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Hepatitis C Virus Infection in Spouses of Patients with Type C Chronic Liver Disease

Yoshihiro Akahane, MD; Mineo Kojima, MD; Yoshiki Sugai, MD; Minoru Sakamoto, MD; Yoshiki Miyazaki, MD; Takeshi Tanaka, BS; Fumio Tsuda, PhD; Shunji Mishiro, MD; Hiroaki Okamoto, MD; Yuzo Miyakawa, MD; and Makoto Mayumi, MD
[+] Article, Author, and Disclosure Information

From Yamanashi Medical College, Yamanashi-Ken, Kojima Clinic, Gifu-Ken; Iwaki Kyoritsu General Hospital, Fukushima-Ken; Japanese Red Cross Saitama Blood Center, Saitama-Ken; the Viral Hepatitis Research Foundation of Japan, Tokyo; Institute of Immunology, Tokyo; Jichi Medical School, Tochigi-Ken; Mita Institute, Tokyo, Japan. Requests for Reprints: Makoto Mayumi, MD, Immunology Division, Jichi Medical School, Tochigi-Ken 329-04, Japan. Acknowledgment: The authors thank Dr. Toshiro Tango for the statistical analysis of the data.

Copyright ©2004 by the American College of Physicians

Ann Intern Med. 1994;120(9):748-752. doi:10.7326/0003-4819-120-9-199405010-00005
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Objective: Survey for markers of hepatitis C virus (HCV) infection in spouses of patients with HCV-related chronic liver disease.

Design: Cross-sectional clinical, serologic, and molecular biological study of spouses of patients with HCV viremia and chronic liver disease.

Setting: University and city hospitals.

Participants: Spouses (52 men and 102 women; mean age, 56 ±11 years) of 154 patients with HCV viremia (102 men and 52 women; mean age, 58 ±10 years), of whom 66 had chronic hepatitis, 49 had liver cirrhosis, and 39 had primary hepatocellular carcinoma.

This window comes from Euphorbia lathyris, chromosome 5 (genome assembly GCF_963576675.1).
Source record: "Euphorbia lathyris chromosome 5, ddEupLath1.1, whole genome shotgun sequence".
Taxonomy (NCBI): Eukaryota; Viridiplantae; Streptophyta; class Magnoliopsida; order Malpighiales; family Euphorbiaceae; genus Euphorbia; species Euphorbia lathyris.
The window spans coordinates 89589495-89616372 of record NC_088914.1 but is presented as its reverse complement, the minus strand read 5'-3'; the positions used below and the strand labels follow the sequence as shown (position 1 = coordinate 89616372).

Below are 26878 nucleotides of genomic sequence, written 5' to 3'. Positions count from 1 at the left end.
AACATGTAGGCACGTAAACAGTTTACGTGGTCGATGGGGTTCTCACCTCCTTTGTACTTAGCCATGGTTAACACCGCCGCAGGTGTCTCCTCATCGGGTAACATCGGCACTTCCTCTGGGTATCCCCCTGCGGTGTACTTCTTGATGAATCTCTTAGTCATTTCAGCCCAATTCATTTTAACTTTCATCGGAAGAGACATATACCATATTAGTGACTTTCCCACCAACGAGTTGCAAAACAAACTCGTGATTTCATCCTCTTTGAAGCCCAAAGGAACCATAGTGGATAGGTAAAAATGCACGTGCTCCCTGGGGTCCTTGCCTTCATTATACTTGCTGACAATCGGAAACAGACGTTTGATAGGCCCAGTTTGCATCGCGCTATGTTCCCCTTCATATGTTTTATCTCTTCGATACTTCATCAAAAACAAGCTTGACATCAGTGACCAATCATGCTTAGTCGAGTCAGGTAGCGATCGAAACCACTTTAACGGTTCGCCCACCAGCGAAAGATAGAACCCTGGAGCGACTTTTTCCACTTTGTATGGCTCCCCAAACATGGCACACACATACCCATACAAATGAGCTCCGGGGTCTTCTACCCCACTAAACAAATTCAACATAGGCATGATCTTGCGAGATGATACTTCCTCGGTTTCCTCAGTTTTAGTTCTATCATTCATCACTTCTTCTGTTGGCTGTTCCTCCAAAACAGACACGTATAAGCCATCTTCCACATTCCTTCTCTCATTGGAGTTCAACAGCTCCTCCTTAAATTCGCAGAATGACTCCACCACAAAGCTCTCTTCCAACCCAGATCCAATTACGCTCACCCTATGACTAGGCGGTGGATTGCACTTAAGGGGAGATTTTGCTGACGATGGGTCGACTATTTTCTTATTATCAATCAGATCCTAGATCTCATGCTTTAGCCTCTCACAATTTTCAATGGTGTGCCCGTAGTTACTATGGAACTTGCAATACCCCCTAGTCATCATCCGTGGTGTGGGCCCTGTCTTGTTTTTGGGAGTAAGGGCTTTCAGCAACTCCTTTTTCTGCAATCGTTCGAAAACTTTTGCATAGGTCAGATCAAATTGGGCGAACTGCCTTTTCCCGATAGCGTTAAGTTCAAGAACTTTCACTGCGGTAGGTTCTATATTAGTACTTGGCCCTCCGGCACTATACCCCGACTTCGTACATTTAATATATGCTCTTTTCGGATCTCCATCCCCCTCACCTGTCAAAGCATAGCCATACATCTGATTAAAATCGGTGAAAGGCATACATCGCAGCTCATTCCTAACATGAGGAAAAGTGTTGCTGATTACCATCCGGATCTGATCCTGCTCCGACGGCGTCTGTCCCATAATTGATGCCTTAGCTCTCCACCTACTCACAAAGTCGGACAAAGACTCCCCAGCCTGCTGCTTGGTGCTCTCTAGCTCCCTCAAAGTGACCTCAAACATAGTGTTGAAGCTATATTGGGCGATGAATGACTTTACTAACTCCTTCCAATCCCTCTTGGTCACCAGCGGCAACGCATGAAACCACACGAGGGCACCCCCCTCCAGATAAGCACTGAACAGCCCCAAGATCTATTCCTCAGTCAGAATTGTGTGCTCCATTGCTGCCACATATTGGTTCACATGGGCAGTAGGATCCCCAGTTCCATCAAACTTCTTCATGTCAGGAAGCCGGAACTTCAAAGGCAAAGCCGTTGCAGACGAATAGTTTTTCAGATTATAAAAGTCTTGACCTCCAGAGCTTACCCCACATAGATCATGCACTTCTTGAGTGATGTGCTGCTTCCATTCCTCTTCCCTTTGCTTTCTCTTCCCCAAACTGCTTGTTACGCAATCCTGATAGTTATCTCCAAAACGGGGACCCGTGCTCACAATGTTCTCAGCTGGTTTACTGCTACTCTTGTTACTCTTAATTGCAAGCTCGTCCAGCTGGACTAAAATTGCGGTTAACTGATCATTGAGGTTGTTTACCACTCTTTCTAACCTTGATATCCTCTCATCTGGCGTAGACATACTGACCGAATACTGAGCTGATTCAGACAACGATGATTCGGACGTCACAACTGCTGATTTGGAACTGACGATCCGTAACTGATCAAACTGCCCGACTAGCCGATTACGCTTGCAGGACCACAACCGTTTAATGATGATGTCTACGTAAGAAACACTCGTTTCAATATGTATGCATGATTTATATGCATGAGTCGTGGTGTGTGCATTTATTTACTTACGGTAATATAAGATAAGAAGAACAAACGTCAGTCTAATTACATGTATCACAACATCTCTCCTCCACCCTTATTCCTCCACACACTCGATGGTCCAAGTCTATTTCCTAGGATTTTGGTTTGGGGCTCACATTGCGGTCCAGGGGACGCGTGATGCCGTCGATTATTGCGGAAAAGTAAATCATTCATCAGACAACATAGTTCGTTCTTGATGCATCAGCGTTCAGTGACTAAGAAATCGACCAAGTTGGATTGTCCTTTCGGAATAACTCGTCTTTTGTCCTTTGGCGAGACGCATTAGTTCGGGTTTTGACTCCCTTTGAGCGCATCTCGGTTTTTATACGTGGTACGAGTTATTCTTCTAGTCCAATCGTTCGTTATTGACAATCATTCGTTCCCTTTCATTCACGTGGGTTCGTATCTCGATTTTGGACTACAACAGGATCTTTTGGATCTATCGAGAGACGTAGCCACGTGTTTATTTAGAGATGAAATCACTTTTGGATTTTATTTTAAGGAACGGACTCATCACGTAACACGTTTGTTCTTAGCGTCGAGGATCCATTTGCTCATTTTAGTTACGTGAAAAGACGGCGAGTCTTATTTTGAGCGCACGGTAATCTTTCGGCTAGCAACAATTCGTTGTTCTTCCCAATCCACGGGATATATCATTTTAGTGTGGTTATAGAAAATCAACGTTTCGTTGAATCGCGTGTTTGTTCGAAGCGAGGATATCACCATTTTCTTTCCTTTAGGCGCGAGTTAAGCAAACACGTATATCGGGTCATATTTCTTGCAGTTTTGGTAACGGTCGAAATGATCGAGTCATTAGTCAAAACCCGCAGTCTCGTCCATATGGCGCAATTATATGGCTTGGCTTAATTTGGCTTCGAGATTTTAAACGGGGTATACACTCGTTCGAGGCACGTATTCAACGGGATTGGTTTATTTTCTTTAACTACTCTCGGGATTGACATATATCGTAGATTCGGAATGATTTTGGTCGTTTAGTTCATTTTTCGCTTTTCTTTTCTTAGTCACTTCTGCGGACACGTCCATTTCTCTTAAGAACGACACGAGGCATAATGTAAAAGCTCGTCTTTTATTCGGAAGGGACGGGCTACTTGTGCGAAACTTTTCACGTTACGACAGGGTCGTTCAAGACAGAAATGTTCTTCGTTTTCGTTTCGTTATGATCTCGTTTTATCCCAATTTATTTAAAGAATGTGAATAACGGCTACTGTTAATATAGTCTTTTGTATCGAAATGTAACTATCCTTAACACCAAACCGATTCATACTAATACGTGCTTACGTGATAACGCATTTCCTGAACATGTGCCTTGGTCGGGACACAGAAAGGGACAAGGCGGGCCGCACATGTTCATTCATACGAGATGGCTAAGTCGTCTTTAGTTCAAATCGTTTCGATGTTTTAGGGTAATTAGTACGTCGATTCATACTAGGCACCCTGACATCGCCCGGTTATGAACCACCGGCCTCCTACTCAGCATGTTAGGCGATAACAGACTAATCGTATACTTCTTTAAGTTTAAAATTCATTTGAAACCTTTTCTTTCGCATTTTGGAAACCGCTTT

Methods: Tests for HCV-associated antibodies were done using a second-generation enzyme immunoassay and immunoassays with synthetic oligopeptides deduced from the HCV core gene. Hepatitis C virus RNA was detected by polymerase chain reaction with primers deduced from the 5′-noncoding region and HCV genotypes by reaction with type-specific primers deduced from the HCV core gene.

Results: Hepatitis C virus-associated antibodies were detected in 42 (27%) spouses, of whom 25 were also positive for HCV RNA. Of 112 (73%) spouses without detectable antibodies, 2 had chronic liver disease. The development of markers of HCV infection in spouses increased with the duration of marriage, ranging from 1 to 60 years (30 ±11 years).

Conclusions: Spouses of patients with HCV viremia and chronic liver disease have an increased risk for acquiring HCV, which is proportional to the duration of marriage. They should be followed routinely for markers of HCV infection and liver disease.


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Figure 1.
Hepatitis C virus markers in spouses of patients with hepatitis C virus-related chronic liver disease.

Percent frequency of hepatitis C virus (HCV) antibodies and of HCV RNA is shown for spouses who are grouped by the duration of marriage in decades. The mean values are indicated with a 95% CI, and the number of spouses in each age group is shown in parentheses.

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